See, Willy Pogany is the one guy who I’d kill to be able to draw like. I don’t mean I’d like to swipe him, I mean I’d do almost anything for his command of line, form, composition, and elegance. But you know, in spite of more or less imitating all sorts of other comic book artists like Kirby and Marder and sometimes even Simonson throughout my years of making art, I’ve never worked toward what I’d really like to accomplish. A lot of that has been, I’ll admit, a fear of failure. If I never try to clean things up and draw like Pogany did, I’ll never fail at it. But I know that’s really stupid and pathetic. So lately I’ve been thinking, why not? Why can’t I be that good? Or at least try to be that good? I’ll be dead eventually, and if I died tomorrow would I regret not challenging myself to make the kind of art that I love the most? Definitely, yes.
So take a look at Willy Pogany’s art, and please let me know…any advice? I know Andy told me to draw and draw and draw and draw and I believe that. Looking at what Pogany could do, I have no doubt he had piles of sketchbooks all over the place. But what else? Any advice on this kind of clean line drawing? I think it's fascinating that in so much of the early, black & white stuff I love by Pogany, there is only a single thickness of line. No heavier weights of line at all. It's all done with composition and linework. I can see echoes of it in the art of Paul Smith (especially his X-Men stuff)...
and Yves Lombard...
and even Sergio Aragones with his single pen approach.
So help me out and I’ll share the results as I work on this. Pen suggestions? Practice suggestions? How to make this work in black & white? How to make this work for comics as well as it does for static illustrations? Any feedback at all will be deeply appreciated.
Because Marvel's doing a "Deadpool variant" cover on almost all their books, for no apparent reason other than to feature Deadpool. Oh, and I guess sell a bunch of extra comics.
For what it's worth, the crasher squirrel cover is one of the few that I find to be funny, but maybe that's my geeky Internets meme appreciation side talking.
I mean, if you're going to do variant covers (which I'm no fan of), I guess it's at least cool that they're having some fun with it. But Deadpool? Really? A Rob Liefeld character is still this popular?
By the way, you can see the crasher squirrel/Deadpool on www.marvel.com if you enter this code:
Well, it looks like the free commenting service that I had been using, Haloscan, is no more. I started using them because at the time I set up this blog, Blogger itself did not offer a comments feature. But Haloscan was bought out by some pay service, and is being shut down. I can export all 8000+ comments from this blog, but there's no way to import them as of yet. Sigh.
This means I really need to get my butt in gear and do the long-in-the-wings port over to Wordpress. In the meantime, I'll try and turn on the Blogger commenting feature. Hopefully it'll work as a stop gap.
A few months ago, I raised hackles by casually dismissing the work of Roy Thomas. Turns out I was wrong about that, I was attributing to him some crappy comics by Paul Levitz and Gerry Conway.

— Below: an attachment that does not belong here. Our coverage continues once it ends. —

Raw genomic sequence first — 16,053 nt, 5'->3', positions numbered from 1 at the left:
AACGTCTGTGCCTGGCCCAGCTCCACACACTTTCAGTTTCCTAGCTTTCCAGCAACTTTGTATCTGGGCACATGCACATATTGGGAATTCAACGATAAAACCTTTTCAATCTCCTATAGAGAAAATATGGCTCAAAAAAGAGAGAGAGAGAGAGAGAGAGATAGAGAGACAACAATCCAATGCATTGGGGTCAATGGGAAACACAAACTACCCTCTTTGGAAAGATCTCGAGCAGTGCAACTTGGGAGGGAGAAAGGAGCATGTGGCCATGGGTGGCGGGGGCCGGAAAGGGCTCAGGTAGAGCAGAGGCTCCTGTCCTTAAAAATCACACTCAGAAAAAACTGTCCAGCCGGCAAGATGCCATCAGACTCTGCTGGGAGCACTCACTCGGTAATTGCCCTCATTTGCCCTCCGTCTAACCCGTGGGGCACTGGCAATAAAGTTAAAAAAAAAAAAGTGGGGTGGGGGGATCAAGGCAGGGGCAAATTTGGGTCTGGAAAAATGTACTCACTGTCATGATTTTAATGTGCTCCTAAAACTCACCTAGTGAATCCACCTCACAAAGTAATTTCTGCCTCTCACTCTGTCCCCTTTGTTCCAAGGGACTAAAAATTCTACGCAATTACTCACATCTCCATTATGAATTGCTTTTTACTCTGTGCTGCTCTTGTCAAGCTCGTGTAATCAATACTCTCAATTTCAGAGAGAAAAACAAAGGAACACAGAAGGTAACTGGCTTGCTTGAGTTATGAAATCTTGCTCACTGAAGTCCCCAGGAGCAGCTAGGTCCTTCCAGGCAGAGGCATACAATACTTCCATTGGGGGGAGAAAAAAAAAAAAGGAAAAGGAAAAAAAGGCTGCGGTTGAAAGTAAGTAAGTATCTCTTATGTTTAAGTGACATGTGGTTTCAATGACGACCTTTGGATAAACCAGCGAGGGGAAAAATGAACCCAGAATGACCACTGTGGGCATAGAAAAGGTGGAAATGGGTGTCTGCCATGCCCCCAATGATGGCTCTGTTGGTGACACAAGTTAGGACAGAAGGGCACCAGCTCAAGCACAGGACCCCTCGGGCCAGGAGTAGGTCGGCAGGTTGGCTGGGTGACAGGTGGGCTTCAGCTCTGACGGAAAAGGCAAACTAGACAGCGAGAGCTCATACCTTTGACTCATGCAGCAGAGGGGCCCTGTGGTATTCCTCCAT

My first exposure to the Justice Society was the early-1990s revival, where they're shown as these aging workhorses. I was a big fan of the 1999-2006 series, which depicted them as the elder statesmen of the DC Universe. So I was looking forward to reading the 1970s version, which kept the flame alive for my generation.
It's really kind of not good.
Writers Paul Levitz and Gerry Conway try to bring back that goofy Golden Age stuff, but it's pretty stale.
Then, they try to show the JSA as real people with real problems, but then they all come off as kind of unpleasant. Here's Wildcat, suffering from post-traumatic stress disorder:
I knew from the 1999 series that Wildcat and Power Girl had some kind of rivalry, but in the 1970s version it's pretty explicit. Wildcat's just sexist, as are the rest of the Justice Society.
Here they are rooting for her to get her comeuppance from a group of mole men.
The Star-Spangled Kid tries to take her side, but he does it in an "I'm trying to get in your pants" kind of way. Or maybe a stalker way. Anyway, ew.
I guess I got to give them props for making Power Girl a feminist, but she's such a man-hating ball-buster that he may as well not have bothered. If your conception of feminism begins and ends with "don't call me babe," you should probably look for a new angle.
The series spends a fair amount of time trying to bring our WWII-era heroes into the present-day, and it mostly falls flat. Here's the Golden Age Green Lantern struggling with Nixon-era cynicism.
Endless angst, attempts at relevance, desperate attempts to revitalize the crappy comics from your youth ... I think the cancer that's killing comics starts right about here.
Longish interview with Paul Hornschemeier. Honestly it's a weird one. Paul appears to be walking around his townhouse. Or the guy holding the camera ambles around stalker style. Casing the joint. I tapped out after 8 minutes. He'll be coming to S.P.A.C.E. in April. Paul will, not the stalker camera guy.
Matt's 7 Covers last week reminded me of the Hawkmoon comics, and how one of the series featured painted covers by one of Young Dara's favorite cover artists of the 80s and 90s. So, this week I'm featuring 7 covers by Dave Dorman. He was a mainstay of indie publishers, especially Dark Horse, doing a ton of movie-related comic covers. His ultra-realistic paintings don't do as much for me anymore, but I still have fond memories of his work from the past. And the few times I met him at conventions, he was very personable and down to earth.
Anyway, here are 7 random covers, from a variety of different books he has worked on: